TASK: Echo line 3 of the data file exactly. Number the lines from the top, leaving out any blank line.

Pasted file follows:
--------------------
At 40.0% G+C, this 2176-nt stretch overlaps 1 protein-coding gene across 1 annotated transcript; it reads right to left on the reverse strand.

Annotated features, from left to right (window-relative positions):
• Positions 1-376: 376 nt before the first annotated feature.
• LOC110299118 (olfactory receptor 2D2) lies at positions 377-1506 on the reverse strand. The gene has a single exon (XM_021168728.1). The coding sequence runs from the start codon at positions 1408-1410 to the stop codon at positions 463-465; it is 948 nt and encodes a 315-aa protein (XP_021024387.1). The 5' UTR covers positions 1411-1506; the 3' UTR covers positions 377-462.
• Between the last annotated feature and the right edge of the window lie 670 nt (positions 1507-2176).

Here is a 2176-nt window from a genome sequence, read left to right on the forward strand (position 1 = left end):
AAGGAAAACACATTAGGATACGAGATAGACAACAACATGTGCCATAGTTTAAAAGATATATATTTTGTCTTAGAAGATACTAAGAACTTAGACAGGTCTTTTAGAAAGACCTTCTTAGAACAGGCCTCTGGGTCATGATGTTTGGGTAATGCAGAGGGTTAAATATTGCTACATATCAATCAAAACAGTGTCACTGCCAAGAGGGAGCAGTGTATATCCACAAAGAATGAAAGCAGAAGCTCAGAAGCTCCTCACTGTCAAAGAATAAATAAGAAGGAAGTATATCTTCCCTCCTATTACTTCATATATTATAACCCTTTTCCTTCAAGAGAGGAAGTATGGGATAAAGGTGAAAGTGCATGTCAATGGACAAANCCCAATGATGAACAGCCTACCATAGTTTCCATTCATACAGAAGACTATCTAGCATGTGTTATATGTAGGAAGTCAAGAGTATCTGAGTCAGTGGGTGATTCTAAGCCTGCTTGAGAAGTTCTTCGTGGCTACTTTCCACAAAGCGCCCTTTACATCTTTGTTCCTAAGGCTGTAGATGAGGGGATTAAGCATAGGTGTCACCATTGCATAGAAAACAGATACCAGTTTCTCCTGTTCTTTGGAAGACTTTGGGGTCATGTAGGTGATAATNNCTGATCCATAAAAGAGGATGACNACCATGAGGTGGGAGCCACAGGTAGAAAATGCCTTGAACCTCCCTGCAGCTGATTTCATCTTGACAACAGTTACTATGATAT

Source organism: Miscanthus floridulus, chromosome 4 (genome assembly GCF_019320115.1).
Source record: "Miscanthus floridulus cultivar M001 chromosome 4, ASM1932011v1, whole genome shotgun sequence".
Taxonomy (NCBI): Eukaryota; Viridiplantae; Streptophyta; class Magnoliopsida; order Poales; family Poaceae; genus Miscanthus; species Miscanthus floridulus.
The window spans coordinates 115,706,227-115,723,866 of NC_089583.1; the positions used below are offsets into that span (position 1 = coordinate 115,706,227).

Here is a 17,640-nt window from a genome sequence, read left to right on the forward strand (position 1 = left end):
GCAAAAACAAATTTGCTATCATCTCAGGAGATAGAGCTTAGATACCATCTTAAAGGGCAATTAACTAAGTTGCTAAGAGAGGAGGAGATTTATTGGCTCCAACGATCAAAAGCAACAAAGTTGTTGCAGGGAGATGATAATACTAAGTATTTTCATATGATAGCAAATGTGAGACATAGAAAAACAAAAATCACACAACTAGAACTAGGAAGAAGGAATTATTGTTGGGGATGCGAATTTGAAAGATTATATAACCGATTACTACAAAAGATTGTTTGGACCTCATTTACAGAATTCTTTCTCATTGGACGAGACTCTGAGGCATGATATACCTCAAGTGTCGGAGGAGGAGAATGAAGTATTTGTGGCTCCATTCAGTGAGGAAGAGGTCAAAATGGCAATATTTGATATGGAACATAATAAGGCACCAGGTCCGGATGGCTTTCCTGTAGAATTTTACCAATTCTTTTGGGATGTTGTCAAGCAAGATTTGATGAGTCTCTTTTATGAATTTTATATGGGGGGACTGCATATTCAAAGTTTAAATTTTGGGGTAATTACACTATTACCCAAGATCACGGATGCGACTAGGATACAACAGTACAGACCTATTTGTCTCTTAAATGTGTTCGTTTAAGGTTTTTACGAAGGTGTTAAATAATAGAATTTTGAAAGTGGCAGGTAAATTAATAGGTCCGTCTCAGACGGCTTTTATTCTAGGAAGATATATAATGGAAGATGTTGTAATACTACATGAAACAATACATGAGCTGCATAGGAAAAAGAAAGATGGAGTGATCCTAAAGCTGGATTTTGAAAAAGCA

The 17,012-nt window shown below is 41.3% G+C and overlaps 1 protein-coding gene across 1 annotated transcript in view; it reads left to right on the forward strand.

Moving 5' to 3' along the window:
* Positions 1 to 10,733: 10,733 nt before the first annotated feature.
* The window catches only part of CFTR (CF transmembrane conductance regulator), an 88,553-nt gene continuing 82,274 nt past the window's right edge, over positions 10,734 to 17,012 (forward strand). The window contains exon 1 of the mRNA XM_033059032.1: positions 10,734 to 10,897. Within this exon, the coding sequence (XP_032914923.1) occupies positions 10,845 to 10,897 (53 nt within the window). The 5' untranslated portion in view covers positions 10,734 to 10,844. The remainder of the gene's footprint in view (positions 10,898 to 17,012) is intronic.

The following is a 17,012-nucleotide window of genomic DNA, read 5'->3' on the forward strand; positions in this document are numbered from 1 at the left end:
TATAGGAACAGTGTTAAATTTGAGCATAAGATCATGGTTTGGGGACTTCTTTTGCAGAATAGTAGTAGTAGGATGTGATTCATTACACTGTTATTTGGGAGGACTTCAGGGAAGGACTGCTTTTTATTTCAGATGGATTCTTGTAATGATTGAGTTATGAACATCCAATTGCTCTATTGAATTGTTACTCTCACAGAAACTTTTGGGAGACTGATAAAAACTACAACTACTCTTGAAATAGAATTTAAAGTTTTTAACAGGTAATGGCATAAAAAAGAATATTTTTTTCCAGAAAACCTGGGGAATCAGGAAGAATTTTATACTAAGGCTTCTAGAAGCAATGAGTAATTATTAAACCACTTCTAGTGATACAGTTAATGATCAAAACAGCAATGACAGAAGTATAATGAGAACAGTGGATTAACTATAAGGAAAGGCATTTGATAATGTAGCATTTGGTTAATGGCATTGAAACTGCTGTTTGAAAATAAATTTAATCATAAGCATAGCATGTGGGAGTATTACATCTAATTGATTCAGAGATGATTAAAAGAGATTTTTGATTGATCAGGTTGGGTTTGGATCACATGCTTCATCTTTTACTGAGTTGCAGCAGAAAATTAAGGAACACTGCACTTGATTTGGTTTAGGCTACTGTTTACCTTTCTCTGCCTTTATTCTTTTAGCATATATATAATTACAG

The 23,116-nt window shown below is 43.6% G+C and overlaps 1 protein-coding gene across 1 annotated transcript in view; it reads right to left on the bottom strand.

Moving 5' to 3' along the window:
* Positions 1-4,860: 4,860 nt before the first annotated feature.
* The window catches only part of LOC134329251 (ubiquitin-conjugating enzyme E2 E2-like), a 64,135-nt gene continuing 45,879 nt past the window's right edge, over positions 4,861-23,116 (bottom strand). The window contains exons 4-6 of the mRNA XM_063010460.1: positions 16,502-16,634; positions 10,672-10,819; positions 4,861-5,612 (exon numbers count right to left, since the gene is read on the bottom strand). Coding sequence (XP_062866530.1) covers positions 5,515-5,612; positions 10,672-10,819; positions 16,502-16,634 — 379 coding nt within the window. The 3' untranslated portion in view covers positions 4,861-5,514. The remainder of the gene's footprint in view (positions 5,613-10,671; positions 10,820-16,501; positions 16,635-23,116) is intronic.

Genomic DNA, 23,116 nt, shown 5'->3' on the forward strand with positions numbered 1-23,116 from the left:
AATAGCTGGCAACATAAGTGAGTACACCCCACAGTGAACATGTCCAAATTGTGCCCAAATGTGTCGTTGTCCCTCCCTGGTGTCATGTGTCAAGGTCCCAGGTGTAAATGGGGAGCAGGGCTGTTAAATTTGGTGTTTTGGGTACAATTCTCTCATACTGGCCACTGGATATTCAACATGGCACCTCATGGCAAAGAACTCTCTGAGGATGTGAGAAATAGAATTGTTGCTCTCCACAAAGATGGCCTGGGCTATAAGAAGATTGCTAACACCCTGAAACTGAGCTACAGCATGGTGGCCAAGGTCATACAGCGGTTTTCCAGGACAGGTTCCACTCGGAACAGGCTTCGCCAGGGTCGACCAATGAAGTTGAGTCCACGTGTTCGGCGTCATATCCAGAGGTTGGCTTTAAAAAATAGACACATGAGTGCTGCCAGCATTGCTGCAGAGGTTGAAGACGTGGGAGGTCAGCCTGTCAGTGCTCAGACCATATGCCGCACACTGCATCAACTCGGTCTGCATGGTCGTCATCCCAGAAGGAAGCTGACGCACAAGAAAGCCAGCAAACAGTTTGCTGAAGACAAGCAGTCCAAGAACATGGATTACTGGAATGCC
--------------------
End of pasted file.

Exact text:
• Positions 1-376: 376 nt before the first annotated feature.